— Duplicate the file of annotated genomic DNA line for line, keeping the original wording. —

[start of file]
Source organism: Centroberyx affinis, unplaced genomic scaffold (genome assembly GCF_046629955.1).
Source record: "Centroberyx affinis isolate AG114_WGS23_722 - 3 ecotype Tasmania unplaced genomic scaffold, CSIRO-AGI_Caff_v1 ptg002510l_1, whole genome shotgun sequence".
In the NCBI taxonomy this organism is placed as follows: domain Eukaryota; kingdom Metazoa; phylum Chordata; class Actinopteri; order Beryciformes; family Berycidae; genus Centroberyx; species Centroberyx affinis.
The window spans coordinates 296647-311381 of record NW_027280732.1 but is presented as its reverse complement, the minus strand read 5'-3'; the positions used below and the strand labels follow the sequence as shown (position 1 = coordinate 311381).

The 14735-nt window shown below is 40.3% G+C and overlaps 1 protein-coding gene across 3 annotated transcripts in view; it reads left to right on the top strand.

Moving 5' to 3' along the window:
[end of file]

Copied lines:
Source organism: Centroberyx affinis, unplaced genomic scaffold (genome assembly GCF_046629955.1).
Source record: "Centroberyx affinis isolate AG114_WGS23_722 - 3 ecotype Tasmania unplaced genomic scaffold, CSIRO-AGI_Caff_v1 ptg002510l_1, whole genome shotgun sequence".
In the NCBI taxonomy this organism is placed as follows: domain Eukaryota; kingdom Metazoa; phylum Chordata; class Actinopteri; order Beryciformes; family Berycidae; genus Centroberyx; species Centroberyx affinis.
The window spans coordinates 296647-311381 of record NW_027280732.1 but is presented as its reverse complement, the minus strand read 5'-3'; the positions used below and the strand labels follow the sequence as shown (position 1 = coordinate 311381).

The 14735-nt window shown below is 40.3% G+C and overlaps 1 protein-coding gene across 3 annotated transcripts in view; it reads left to right on the top strand.

Moving 5' to 3' along the window: